A campaign for the decriminalisation of cannabis in Italy by campaign group ReferendumCannabis has gained more than 500,000 signatures in less than a week.
Pro-cannabis campaigners and political parties gathered half a million signatures in a campaign that could lead to a popular referendum on the decriminalisation of cannabis in spring 2022. The referendum calls for the decriminalisation of cultivation, the removal of sentences for conduct related to cannabis and the cancellation of the administrative sanction of the withdrawal of an individual’s driving licence for the personal use of cannabis.
The campaign follows recent proposals for legislative reform in the country that would allow Italian citizens to cultivate up to four cannabis plants in their own homes for personal use, but which would increase penalties for cannabis trafficking and dealing crimes from six to 10 years.
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Guido Silvestri, board member for pan-European party that supports cannabis legalisation, Volt Italia, highlights that in Italy, since 2006, doctors have been able to prescribe preparations containing cannabis-based active substances for medical use.
Silvestri commented: “The practice is unfortunately very different and cumbersome for patients. Doctor is never obliged to prescribe therapy and many refuse even to consider cannabis as a therapeutic option because they do not know it and do not want to know it or “because it is a drug of abuse”.
“In addition even when the patient finds one of the few pharmacies ready to prepare Therapeutic Cannabis (only 600 out of 19,000 total in Italy), he/she will likely experience the dramatic and continuous cannabis shortage linked to very high demand and little supply linked to insufficient imports by Italy from Holland or Canada.
“Many patients are therefore forced to buy cannabis on the illegal market or to self-cultivate it, with the risk of criminal investigation and trial, or administrative sanctions.”
The ReferendumCannabis campaigners highlight that every year in Italy six million cannabis users are forced to use the black market, where the substance can often contain unsafe materials such as glass wool, hairspray and lead, and that legalising cannabis would mean having a safe and controlled substance.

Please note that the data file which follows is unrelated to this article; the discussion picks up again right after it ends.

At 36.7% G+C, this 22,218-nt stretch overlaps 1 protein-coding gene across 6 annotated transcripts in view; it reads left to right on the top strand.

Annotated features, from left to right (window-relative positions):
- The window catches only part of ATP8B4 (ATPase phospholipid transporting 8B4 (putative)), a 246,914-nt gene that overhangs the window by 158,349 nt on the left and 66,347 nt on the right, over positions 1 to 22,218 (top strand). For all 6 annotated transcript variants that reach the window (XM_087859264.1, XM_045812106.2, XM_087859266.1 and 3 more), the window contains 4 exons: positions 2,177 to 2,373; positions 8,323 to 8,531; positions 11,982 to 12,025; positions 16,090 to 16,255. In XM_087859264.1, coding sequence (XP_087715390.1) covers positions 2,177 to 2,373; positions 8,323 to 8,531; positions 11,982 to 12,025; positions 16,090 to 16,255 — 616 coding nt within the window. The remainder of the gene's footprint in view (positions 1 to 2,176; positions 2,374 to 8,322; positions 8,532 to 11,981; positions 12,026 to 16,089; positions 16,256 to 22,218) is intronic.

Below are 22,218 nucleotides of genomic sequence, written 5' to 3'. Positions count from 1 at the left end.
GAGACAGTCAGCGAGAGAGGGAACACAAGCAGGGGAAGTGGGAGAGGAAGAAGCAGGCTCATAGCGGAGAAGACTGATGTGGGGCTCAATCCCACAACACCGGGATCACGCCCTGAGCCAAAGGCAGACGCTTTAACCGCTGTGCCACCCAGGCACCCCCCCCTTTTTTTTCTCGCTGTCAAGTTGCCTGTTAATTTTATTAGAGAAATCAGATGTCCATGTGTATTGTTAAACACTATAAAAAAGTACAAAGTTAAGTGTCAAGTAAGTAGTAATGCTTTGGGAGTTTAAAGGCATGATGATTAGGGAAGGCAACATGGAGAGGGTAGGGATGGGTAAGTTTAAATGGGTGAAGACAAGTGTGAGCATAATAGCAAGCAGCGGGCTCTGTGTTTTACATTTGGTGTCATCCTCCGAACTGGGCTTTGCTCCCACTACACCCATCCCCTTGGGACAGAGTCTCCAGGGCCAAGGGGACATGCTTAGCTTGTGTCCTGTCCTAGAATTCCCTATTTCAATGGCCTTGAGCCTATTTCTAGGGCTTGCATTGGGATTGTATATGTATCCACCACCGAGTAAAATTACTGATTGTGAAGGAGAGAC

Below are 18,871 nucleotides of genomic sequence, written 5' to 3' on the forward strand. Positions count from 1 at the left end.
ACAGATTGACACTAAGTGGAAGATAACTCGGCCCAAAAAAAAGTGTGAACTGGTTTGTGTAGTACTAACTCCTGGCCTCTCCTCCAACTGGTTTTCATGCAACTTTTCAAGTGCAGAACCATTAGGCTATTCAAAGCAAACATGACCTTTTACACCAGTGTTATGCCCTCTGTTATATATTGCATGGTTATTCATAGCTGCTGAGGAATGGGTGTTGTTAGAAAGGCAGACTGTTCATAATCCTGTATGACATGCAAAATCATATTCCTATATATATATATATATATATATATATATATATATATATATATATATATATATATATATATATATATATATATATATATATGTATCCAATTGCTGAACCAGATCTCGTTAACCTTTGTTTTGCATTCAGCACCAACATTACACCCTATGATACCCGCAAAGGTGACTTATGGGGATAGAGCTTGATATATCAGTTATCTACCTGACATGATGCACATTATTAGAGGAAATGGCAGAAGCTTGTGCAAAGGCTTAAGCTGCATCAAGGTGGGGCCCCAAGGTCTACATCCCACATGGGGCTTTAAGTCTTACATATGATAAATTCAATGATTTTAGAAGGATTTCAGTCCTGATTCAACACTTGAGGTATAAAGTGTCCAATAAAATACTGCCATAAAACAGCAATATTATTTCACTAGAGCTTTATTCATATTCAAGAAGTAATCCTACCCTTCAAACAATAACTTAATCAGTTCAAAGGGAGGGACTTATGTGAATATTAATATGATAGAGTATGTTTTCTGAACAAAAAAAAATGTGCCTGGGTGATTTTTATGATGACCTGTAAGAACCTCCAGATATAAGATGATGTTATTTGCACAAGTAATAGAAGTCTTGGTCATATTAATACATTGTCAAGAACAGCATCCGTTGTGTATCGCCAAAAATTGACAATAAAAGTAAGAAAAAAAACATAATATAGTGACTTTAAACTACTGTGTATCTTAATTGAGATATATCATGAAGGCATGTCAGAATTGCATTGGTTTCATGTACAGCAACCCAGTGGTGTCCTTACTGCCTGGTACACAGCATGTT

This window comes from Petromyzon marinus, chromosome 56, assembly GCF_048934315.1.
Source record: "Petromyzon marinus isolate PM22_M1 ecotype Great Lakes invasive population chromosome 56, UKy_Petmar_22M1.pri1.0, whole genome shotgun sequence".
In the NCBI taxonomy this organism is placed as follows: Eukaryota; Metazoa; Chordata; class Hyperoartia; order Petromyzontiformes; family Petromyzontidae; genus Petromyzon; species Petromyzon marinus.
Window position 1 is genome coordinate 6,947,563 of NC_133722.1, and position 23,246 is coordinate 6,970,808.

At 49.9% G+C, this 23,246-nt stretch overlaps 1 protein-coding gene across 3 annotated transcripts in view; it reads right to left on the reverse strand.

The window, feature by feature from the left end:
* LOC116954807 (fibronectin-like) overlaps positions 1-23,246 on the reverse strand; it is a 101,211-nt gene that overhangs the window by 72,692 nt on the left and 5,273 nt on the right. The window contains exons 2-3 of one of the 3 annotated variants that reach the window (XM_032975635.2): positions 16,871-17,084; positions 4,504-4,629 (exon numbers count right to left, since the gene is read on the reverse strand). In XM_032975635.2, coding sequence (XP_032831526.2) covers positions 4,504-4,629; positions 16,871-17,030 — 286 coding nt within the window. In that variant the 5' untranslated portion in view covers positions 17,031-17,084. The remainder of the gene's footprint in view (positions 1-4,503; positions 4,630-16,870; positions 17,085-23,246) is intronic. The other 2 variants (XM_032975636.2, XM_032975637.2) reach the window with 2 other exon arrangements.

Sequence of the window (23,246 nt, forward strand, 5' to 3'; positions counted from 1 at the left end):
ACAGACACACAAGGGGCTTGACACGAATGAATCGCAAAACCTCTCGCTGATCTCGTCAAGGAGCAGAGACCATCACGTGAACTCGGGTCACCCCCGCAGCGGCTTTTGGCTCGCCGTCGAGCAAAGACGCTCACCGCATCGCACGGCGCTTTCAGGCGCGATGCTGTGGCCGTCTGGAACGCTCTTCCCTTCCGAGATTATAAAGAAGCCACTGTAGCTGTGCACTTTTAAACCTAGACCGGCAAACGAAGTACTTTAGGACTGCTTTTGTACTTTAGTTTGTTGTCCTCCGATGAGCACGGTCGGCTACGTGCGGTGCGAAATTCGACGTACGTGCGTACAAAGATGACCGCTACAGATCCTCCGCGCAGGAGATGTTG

“Very recently, in September, a proposal of law to decriminalise home cultivation of a limited number of plants was eventually approved by a commission of the Parliament,” continued Silvestri.
“At this point, about a year and a half after the dissolution of the Houses, there is a high risk that Parliament will not be able to approve a text definitively, leaving patients unprotected and six million of cannabis consumers in the hands of the Mafias, like always.
“However there is unprecedented news in the cannabis political scenario. Associations like Meglio Legale, Antigone, “Luca Coscioni”, together with few small and new parties (like Volt, +Europa, Possibile) that supported consistently cannabis legalisation in Italy, decided to try to collect the 500,000 signatures needed to set a referendum that eliminates the crime of cultivation and cancels administrative sanctions.
“Only 20 days were left to the deadline: the end of September. An impossible feat, many said, but for the first time in Italy, it is possible to collect signatures digitally; this is an innovation introduced only few weeks ago. Surprisingly, only in the first two days more than 220,000 signatures were collected and it is likely that the threshold of 500,000 will be surpassed.
“This is likely the consequence of the strong potential of the digital signature and the large distance between the sentiment of the population and the perception of the traditional political parties that seat in the parliament.
“The Italian population will eventually have the possibility to be informed and vote on cannabis-based on facts and not old ideologies.”